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Theatre under the stars

Summer Shakespeare in The PumpHouse Amphitheatre

Hidden away behind The French Rendezvous Café at The PumpHouse is The PumpHouse Amphitheatre, a semi-circular outdoor performance space where annually, Milford-based Shoreside Theatre produces Shakespeare in the Park.

The tradition of dedicated outdoor amphitheatres dates back to 5th century BC and Ancient Greece. Some of the surviving amphitheatres from both Ancient Greece and Rome are still in use today and offer outdoor audiences a chance to sit where the ancients sat, enjoying a very similar experience with perfect, mathematically-calculated acoustics designed over two millennia ago.

The Theatre of Dionysus Eleuthereus in Athens is one of the earliest preserved ancient amphitheatres of that time and was the venue for festivals to honour Dionysis, the God of the grape harvest, winemaking and wine, of ritual madness and ecstasy in Greek mythology. From this type of pagan festival and performances of a religious nature evolved the beginnings of Western theatre and the classic themes of comedy and tragedy that have remained staple plot devices in performance art for over 2500 years.

Over the centuries performances outdoors were the norm; covered performance spaces were rare and usually found in grand private residences, palaces or churches. The outdoor theatre experience was for the general public and served to educate and inform static or remote communities in times of mass illiteracy. In medieval times when work and food sources were stable people stayed close to their home town and looked forward to feast days and other types of festivals where travelling minstrels, bards and players would come to fairs in hamlets and villages to perform the latest ballads and morality plays. The stage usually took the form of what was known as a pageant wagon which moved from one location to another. In some larger towns a semi permanent stage structure would be erected for the performers with the audience standing below. Travelling players were usually sponsored by the clergy, nobility or the reigning monarch therefore the storylines of performances were often shaped by whatever message the sponsor wished to convey.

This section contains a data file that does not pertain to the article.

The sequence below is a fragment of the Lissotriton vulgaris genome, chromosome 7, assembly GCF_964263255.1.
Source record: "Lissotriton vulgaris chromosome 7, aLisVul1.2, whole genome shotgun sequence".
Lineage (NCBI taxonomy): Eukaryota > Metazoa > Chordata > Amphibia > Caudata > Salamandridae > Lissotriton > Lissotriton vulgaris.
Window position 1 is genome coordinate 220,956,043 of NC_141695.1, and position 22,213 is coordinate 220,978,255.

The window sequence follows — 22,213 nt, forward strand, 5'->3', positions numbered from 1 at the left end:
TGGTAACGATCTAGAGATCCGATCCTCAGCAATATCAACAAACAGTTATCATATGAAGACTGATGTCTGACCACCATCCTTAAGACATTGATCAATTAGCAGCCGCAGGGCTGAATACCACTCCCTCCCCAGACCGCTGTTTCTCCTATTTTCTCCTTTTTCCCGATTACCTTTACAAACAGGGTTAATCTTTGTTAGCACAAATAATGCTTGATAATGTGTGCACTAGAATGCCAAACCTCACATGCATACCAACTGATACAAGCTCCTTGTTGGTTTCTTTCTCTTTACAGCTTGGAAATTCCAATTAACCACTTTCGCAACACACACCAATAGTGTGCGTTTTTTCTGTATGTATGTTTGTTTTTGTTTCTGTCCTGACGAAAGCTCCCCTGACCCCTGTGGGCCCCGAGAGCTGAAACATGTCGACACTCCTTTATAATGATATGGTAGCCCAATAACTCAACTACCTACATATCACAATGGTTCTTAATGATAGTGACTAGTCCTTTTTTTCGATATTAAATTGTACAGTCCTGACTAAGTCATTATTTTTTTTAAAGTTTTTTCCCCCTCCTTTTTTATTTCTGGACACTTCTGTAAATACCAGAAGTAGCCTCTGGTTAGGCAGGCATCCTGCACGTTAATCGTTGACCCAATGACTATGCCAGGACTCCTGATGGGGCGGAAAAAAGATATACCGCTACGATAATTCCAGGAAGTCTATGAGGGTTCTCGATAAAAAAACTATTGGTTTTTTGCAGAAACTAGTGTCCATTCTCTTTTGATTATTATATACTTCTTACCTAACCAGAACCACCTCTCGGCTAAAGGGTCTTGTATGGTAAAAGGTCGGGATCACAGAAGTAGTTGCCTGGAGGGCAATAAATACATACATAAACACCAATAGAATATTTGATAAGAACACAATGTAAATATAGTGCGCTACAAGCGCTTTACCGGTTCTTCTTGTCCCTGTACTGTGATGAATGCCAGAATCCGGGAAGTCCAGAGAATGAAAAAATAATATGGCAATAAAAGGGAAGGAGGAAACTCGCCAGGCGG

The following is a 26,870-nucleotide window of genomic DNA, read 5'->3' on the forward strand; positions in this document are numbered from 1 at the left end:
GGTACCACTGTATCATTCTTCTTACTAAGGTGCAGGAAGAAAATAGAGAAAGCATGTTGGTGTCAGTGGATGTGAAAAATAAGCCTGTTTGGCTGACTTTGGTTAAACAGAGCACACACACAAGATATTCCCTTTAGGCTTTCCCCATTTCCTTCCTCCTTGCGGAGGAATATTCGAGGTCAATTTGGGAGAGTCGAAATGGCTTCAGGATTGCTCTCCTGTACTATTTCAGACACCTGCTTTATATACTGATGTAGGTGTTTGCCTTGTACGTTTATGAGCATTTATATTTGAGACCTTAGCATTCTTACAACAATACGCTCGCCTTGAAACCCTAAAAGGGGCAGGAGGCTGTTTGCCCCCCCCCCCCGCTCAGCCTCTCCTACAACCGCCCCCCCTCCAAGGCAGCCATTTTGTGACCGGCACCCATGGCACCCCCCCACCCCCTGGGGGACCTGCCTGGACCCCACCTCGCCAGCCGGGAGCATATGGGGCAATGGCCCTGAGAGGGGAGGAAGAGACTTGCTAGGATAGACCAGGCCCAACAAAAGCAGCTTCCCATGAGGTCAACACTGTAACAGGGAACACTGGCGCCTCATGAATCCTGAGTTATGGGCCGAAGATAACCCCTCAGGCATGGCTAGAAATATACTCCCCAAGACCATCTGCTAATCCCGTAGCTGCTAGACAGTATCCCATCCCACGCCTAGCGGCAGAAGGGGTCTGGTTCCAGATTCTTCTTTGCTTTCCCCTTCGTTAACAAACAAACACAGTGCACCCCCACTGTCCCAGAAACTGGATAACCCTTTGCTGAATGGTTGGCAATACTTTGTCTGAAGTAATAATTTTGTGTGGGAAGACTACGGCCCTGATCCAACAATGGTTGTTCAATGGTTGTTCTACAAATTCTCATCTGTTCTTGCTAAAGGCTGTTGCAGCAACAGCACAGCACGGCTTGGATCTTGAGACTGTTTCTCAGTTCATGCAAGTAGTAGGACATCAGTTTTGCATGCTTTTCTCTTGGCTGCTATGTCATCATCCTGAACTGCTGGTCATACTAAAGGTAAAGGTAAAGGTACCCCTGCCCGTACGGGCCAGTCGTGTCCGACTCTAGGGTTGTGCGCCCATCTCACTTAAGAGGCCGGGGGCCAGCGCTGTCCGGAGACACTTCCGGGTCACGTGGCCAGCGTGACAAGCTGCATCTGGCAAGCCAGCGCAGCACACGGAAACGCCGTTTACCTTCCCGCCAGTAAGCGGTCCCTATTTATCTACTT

From the biblical ‘mystery’ or ‘miracle’ plays of the 10th -14th centuries grew performing artworks of a secular theme paving the way for Renaissance playwrights such as Christopher Marlowe and William Shakespeare to tell dramatic stories inspired by real life and well-known historic events, some of which occurred within the living memory of the audience.

The most famous amphitheatre of Shakespeare’s day is arguably The Globe Theatre at Southwark in London. It was built in 1599 by The Lord Chamberlain’s Men, the company of players for whom Shakespeare wrote.

In 1613 the Globe caught fire during a performance of Henry VIII set off by a misfired theatrical cannon. Luckily the only injury was man whose pants caught fire; said fire was swiftly put out with a bottle of ale but sadly the theatre burned to the ground. It was rebuilt the following year but closed down by the fun police, The Puritans, in 1642. Within a couple of years it had been demolished under dubious, possibly illegal circumstances. In 1997 The Globe was rebuilt to the specifications of the original 16th century theatre and is a key outdoor performance space in Europe.

Hamlet was staged in the first decade of the 17th century at the original Globe Theatre but there is no surviving record of The Merchant of Venice ever being performed there although a performance was held at the court of King James in 1605.

In January and February 2013, Shoreside Theatre brings both Hamlet and The Merchant of Venice to The PumpHouse Amphitheatre, a smaller and more humble outdoor theatre standing on the shoulders of those giants of western theatre tradition, the Ancient Greeks and Romans and of course William Shakespeare. We can’t guarantee Dionysian ritual madness and ecstasy or flambeed buttocks but the bar will be well-stocked with wine and ale!

He’s baaaack.........

The Santa Claus Show returns to The PumpHouse in December. Tim Bray’s original play tells the story of Kelly and Alana, two little girls, best friends who decide to write to Santa Claus. But Kelly sends the longest list of things that a child wants for Christmas that Santa has ever seen.

Santa flies Kelly to the North Pole where she learns for herself the true meaning of Christmas. It seems the idea of Santa and presents never loses its magic for children of all ages and children are encouraged to dress up in a Christmas theme when they come to the show.

Dark Mondays - the last play reading for 2012

The new script ‘Auckland Shakes’ by Sam Brooks will be read on December 10th and will also be the last Dark Mondays event of the year. Play readings are held in The PumpHouse Coal Bunker Studio. In this intimate atmosphere the audience is encouraged to be involved with origination of new theatre works by giving feedback to actors, directors and writers after the reading.

What's on @The Pumphouse

December 3rd to 21st
Theatre for children in the December school holidays
Tim Bray Productions Presents
The Santa Claus Show 2012
By Tim Bray
Two shows per day 1.30am and 1pm
No shows Sundays
All tickets $22
Family rate 4+ $19.50
Group rate 10+ $18.50

Monday December 10 @ 6pm
Dark Mondays play reading in The PumpHouse Coal Bunker Studio
Auckland Shakes
by Sam Brooks
Bar opens 6pm. Reading starts at 7pm
Entry by Koha
All Welcome

January 19 – February 16 2013
Shoreside Theatre Presents Shakespeare in the Park
Hamlet and The Merchant of Venice
Performed true to text and era on alternating nights outdoors in The PumpHouse Amphitheatre
All sessions at 8pm
Adult $25
Senior/Student $20
Child $16
Groups 7+ $19
Groups 20+ $16


by Channel Editorial